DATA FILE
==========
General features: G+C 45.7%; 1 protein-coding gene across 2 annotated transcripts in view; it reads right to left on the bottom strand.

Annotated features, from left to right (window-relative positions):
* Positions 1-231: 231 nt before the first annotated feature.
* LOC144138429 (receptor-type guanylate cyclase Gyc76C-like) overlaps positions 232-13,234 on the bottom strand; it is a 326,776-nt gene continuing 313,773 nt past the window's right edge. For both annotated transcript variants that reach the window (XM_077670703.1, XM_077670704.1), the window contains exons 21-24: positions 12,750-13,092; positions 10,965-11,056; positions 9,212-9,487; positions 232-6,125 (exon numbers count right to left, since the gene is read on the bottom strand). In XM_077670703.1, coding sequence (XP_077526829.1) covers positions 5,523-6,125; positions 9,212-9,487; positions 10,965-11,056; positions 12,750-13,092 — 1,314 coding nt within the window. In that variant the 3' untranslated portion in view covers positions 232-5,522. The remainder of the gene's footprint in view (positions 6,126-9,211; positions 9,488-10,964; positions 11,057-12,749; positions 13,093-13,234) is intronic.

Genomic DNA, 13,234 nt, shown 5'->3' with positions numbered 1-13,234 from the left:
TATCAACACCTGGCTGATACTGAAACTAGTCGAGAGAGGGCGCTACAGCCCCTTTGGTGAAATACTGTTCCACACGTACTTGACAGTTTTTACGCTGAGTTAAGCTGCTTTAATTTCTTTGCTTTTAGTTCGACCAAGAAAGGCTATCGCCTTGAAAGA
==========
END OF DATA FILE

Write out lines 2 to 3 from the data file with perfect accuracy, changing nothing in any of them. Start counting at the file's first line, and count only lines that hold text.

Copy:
Annotated features, from left to right (window-relative positions):
* Positions 1-231: 231 nt before the first annotated feature.